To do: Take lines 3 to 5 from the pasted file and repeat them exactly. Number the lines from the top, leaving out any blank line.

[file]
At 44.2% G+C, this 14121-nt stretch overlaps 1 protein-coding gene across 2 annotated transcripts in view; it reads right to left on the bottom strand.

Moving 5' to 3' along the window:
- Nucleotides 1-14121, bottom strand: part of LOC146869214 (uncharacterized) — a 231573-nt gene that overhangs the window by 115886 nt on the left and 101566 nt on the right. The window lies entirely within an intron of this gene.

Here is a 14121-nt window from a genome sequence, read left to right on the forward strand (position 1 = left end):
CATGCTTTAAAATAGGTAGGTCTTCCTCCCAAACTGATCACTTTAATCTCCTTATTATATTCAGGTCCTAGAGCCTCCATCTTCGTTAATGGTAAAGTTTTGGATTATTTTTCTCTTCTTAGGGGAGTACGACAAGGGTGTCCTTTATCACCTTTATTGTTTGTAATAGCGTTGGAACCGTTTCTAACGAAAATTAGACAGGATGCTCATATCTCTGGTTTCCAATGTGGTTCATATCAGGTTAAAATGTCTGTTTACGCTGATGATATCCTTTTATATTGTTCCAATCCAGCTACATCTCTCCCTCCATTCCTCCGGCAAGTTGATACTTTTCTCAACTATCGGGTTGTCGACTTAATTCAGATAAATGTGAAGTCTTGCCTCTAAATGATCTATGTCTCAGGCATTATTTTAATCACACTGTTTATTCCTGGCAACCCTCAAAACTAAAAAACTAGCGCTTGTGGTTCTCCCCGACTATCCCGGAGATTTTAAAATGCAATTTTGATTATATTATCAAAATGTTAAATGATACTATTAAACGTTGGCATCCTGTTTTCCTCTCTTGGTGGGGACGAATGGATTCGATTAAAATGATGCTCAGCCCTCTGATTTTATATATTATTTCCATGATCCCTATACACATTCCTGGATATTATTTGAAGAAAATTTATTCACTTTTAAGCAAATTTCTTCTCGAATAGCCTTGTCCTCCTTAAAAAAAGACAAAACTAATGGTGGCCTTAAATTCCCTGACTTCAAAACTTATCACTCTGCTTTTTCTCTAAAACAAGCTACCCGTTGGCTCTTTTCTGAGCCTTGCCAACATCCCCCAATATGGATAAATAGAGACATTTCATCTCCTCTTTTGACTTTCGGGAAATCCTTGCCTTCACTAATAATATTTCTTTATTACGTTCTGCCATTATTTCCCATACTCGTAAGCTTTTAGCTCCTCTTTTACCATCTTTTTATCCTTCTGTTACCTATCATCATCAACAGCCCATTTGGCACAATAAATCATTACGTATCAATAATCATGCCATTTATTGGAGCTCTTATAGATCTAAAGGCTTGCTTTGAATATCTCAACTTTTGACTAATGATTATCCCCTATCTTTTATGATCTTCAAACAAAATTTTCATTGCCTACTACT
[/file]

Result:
- Nucleotides 1-14121, bottom strand: part of LOC146869214 (uncharacterized) — a 231573-nt gene that overhangs the window by 115886 nt on the left and 101566 nt on the right. The window lies entirely within an intron of this gene.

Here is a 14121-nt window from a genome sequence, read left to right on the forward strand (position 1 = left end):
CATGCTTTAAAATAGGTAGGTCTTCCTCCCAAACTGATCACTTTAATCTCCTTATTATATTCAGGTCCTAGAGCCTCCATCTTCGTTAATGGTAAAGTTTTGGATTATTTTTCTCTTCTTAGGGGAGTACGACAAGGGTGTCCTTTATCACCTTTATTGTTTGTAATAGCGTTGGAACCGTTTCTAACGAAAATTAGACAGGATGCTCATATCTCTGGTTTCCAATGTGGTTCATATCAGGTTAAAATGTCTGTTTACGCTGATGATATCCTTTTATATTGTTCCAATCCAGCTACATCTCTCCCTCCATTCCTCCGGCAAGTTGATACTTTTCTCAACTATCGGGTTGTCGACTTAATTCAGATAAATGTGAAGTCTTGCCTCTAAATGATCTATGTCTCAGGCATTATTTTAATCACACTGTTTATTCCTGGCAACCCTCAAAACTAAAAAACTAGCGCTTGTGGTTCTCCCCGACTATCCCGGAGATTTTAAAATGCAATTTTGATTATATTATCAAAATGTTAAATGATACTATTAAACGTTGGCATCCTGTTTTCCTCTCTTGGTGGGGACGAATGGATTCGATTAAAATGATGCTCAGCCCTCTGATTTTATATATTATTTCCATGATCCCTATACACATTCCTGGATATTATTTGAAGAAAATTTATTCACTTTTAAGCAAATTTCTTCTCGAATAGCCTTGTCCTCCTTAAAAAAAGACAAAACTAATGGTGGCCTTAAATTCCCTGACTTCAAAACTTATCACTCTGCTTTTTCTCTAAAACAAGCTACCCGTTGGCTCTTTTCTGAGCCTTGCCAACATCCCCCAATATGGATAAATAGAGACATTTCATCTCCTCTTTTGACTTTCGGGAAATCCTTGCCTTCACTAATAATATTTCTTTATTACGTTCTGCCATTATTTCCCATACTCGTAAGCTTTTAGCTCCTCTTTTACCATCTTTTTATCCTTCTGTTACCTATCATCATCAACAGCCCATTTGGCACAATAAATCATTACGTATCAATAATCATGCCATTTATTGGAGCTCTTATAGATCTAAAGGCTTGCTTTGAATATCTCAACTTTTGACTAATGATTATCCCCTATCTTTTATGATCTTCAAACAAAATTTTCATTGCCTACTACT